The problem a defensive coach faces is if he has a safety creep closer to the line of scrimmage, he leaves his club more vulnerable to the Seahawks' passing game. Seattle quarterback Matt Hasselbeck had his best NFL season, cutting down dramatically on his interceptions while throwing for 24 touchdowns and nearly 3,500 yards.
"It's the same problem as when you face Indianapolis: It's not just that one guy," San Francisco 49ers defensive coordinator Billy Davis said yesterday. "Usually it's pretty simple in the NFL. When you face a great running team, you move a safety up, get that eighth guy up there and shut down the run. When you face a team that passes better than it runs, you drop that safety back. But when you run up against Indy or Seattle, you have to stop both. Then it becomes a guessing game from play to play with their coordinator or [Seahawks Coach Mike] Holmgren. Both of those teams have a system that's been in place and players who have been together and are comfortable running it."
Pendergast said that in trying to slow Alexander defenders must play not only with aggression, but with precision. Having a defender get caught out of position when Alexander makes a sharp cut is what produces a long run.
"He has a lot of success on the perimeter," Pendergast said. "The most important thing to stress to your players when you go against a runner like that is to take good angles in pursuing him — not only your defensive linemen and your linebackers, but also your defensive backs. If you don't take good angles, he can stop on dime, reverse his field and make a long run."
Said Davis: "It's not a complicated running game. It's nothing fancy. It's just a system that suits him well. He uses his vision and speed and just kind of glides along, and then when he finds somebody out of his gap, he finds the hole and goes. The NFL is a game of mistakes. Everybody is going to make mistakes. And he's a guy who has the patience and the vision to see them, and then he's got the great speed to exploit them. It's deceptive speed, like Michael Vick, because he's so smooth in his stride. But he's really moving."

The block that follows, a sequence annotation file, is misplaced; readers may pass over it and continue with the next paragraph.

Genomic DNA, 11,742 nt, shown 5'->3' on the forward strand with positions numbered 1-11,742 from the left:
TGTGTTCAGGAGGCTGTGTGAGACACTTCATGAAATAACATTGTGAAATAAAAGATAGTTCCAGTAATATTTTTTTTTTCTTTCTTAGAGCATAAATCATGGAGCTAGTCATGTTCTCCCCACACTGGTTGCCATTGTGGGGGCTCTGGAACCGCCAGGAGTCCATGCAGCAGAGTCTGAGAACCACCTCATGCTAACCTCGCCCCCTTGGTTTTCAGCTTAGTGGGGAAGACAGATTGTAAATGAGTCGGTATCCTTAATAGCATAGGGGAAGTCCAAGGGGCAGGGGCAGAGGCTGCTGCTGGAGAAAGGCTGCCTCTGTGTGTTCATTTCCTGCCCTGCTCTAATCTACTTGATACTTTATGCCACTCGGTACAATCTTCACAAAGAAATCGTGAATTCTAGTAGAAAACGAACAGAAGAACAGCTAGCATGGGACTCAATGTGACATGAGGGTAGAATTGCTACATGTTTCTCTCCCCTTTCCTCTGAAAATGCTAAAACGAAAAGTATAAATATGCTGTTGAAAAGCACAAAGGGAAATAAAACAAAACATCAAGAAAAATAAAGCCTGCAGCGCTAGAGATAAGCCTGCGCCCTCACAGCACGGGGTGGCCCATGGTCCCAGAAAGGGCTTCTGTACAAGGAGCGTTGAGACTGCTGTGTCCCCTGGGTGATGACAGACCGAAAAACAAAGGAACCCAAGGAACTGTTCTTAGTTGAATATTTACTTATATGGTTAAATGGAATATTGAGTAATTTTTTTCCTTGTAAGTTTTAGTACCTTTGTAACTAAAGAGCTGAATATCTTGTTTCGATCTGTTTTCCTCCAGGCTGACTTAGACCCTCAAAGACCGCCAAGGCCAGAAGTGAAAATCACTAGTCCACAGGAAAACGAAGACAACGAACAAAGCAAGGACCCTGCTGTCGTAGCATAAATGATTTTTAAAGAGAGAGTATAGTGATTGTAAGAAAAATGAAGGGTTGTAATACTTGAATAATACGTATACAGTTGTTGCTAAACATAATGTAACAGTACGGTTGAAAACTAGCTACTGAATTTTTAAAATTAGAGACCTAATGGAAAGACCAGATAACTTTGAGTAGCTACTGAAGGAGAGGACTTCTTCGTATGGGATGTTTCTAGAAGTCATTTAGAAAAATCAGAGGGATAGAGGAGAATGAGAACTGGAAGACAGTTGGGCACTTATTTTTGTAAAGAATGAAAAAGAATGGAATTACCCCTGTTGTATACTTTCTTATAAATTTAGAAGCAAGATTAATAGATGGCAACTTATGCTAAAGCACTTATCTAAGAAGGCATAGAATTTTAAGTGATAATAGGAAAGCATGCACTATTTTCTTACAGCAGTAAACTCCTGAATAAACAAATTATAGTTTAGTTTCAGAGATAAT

A defensive coach can out-plan the Seahawks, manage to have his players in the right spots to stop Alexander, and still fail if Alexander eludes defenders. Before the Eagles faced the Seahawks, Johnson stressed his defense couldn't afford to have botched tackles.
The popular notion around the league is that Alexander runs more often to the powerful left side of the offensive line, behind tackle Walter Jones and guard Steve Hutchinson. Not so, say the coaches who faced Seattle this season.
"They're fairly balanced," Pendergast said. "Every team that has a good running attack probably has a dominant side to go to. I would imagine that many of their runs are to that side. But they do a good job blocking for him on both sides of the line. You can't get too caught up in one side or the other."
Hoge said the Seahawks are most effective when Alexander runs behind Jones and Hutchinson, but they adjusted during the season when some opponents tried gimmick defenses to put extra players on that side. "If you try that," Hoge said, "they know how to make you pay for it."
Other defensive coaches might like to have Williams's paycheck, but they don't envy the assignment he faces this week.
"That's the best play-caller, the best game plan, the best scheme we faced," Pendergast said. "They're the toughest offense we went against. And then when you face them up there, they seem even a little bit faster. There's a reason they were number one in the league."